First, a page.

One thing I love about the Gospel of Jesus Christ is that it teaches us that no one is better than another person.
I was reading this week in the book of James in the New Testament, in chapter 2, where it says that we should not be a respecter of persons. This does not mean that we should not respect them; it only means that we should not rate them based on the silly idea that one person is better than another. It is so easy to think of people on a scale of beauty, wealth, power, athletic ability, etc. But the worth opf each individual is the same.
It does not matter if you are the king of England, a poor college student or the homeless person on the side of the road. We all have the same potential to become like God, because we are all His children. God is only a respecter of righteousness; He loves it when we make good choices that bring us closer to Him, and He is hurt when we choose to reject Him. But He still loves us no matter what! If we wish to become more like God, should we not do the same? (more…)
This is part of an email I wrote to my brother who, as far as I know, has not read the scriptures in a pretty long time.
I have been taking a New Testament class, and today we read and talked about the book of James. As you probably know, this is the book that has the famous verses that Joseph Smith Jr. looked at which brought about the restoration of the gospel and the organization of The Church of Jesus Christ of Latter-day Saints. When we talked about the book of James as a whole, my professor mentioned how many good little pieces of advice can be found there. And this is true; there are dozens and dozens.
However, after we talked about that, I thought about how all scripture can have just as many good bits of advice as the book of James has, even if it is not as obvious. We can all have experiences like Joseph Smith’s where we come across a piece of scripture, and it changes our lives. Of course, it probably will not be as dramatic as having Heavenly Father and Jesus Christ themselves come down to talk with us, as they did with Joseph Smith. Even in the war chapters of the Book of Mormon, or the really confusing verses of Isaiah, we can find ways to relate something to our lives and have it teach us something important. (more…)
More than half of the students at Brigham Young University Hawaii are from outside the United States, making it the most diverse undergraduate school in the United States. Although the school has just 2700 students, seventy countries are currently represented in the student body. Preference is given to students from outside the country in order to encourage the diversity that is considered an essential part of the school’s learning experience.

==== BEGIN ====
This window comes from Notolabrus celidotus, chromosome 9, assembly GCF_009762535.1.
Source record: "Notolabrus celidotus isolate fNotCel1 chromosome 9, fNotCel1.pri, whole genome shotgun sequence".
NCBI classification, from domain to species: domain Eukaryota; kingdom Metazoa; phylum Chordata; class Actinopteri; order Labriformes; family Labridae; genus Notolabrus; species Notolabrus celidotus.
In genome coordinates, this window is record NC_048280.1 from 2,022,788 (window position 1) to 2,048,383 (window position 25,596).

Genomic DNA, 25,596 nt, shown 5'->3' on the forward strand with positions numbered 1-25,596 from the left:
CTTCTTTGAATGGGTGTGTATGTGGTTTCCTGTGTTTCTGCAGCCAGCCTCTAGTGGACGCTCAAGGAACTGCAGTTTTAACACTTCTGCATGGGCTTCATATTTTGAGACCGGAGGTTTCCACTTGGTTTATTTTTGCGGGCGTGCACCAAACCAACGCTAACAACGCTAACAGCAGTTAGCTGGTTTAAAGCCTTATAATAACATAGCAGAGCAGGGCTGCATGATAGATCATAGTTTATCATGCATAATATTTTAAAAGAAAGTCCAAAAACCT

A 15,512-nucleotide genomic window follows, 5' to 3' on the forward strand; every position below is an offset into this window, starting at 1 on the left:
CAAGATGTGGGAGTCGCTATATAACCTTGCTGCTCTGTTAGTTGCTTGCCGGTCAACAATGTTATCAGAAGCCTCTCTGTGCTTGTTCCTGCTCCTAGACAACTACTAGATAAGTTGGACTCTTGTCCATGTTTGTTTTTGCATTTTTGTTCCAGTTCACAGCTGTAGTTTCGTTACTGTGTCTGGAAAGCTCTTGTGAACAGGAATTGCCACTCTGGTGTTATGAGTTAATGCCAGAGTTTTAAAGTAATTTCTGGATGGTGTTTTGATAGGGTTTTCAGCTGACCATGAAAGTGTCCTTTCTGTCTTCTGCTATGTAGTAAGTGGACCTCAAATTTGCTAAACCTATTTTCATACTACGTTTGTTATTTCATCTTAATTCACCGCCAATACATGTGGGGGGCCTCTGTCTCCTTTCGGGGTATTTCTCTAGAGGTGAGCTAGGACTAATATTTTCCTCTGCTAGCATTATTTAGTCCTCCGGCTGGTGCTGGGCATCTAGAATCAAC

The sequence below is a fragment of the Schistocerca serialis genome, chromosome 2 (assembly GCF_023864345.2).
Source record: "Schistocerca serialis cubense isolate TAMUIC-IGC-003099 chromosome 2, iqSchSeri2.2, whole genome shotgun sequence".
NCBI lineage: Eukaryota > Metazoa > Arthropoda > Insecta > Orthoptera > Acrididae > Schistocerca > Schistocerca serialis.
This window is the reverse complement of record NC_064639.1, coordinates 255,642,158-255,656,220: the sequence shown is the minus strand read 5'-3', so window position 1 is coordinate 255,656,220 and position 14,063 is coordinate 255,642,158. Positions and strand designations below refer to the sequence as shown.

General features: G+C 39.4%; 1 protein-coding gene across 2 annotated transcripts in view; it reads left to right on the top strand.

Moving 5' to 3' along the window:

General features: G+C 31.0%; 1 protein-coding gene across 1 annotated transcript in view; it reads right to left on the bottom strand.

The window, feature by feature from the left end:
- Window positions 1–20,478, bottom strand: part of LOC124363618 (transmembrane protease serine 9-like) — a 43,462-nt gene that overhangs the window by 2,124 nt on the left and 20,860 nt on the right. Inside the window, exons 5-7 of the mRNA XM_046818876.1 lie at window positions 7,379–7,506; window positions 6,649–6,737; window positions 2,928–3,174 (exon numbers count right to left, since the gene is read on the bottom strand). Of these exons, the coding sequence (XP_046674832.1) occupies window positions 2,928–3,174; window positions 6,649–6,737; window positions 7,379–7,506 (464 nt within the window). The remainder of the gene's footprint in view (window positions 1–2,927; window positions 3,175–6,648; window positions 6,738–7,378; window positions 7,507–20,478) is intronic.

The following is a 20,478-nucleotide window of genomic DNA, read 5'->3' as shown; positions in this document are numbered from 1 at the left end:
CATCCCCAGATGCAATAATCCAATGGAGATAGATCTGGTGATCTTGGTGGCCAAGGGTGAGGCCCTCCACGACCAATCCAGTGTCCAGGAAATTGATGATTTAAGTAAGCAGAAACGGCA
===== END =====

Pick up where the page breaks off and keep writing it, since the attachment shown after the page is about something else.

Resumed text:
The dream of this school began in the 1950s, when David O. McKay, a church leader was visiting Laie, where the school is now located. He watched as a group of ethnically diverse children participated in a flag ceremony and began to envision an environment in which people from all over the world could come together and learn about each other. They could then return home to use the wisdom they gained from the experience in business, in government, and in church service. (more…)
Each year, 22 April is set aside as the day for the observance of Earth Day, a day on which people around the world through different events and venues demonstarte their support for environmental protection. Earth Day is celebrated in more than 192 countries, and is coordinated globally by the Earth Day Network. Individuals view the significance of this day, and celebrate the day in various ways. For members of The Church of Jesus Christ of Latter-day Saints (inadvertently referred to by the media and others as the Mormon Church), Earth day becomes another day to celebrate God’s magnificent creation.
History of Earth Day
The following information was obtained from Wikipedia.
The date of 22 April was officially designated as International Mother Earth Day by a consensus resolution in 2009 which was adopted by the United Nations.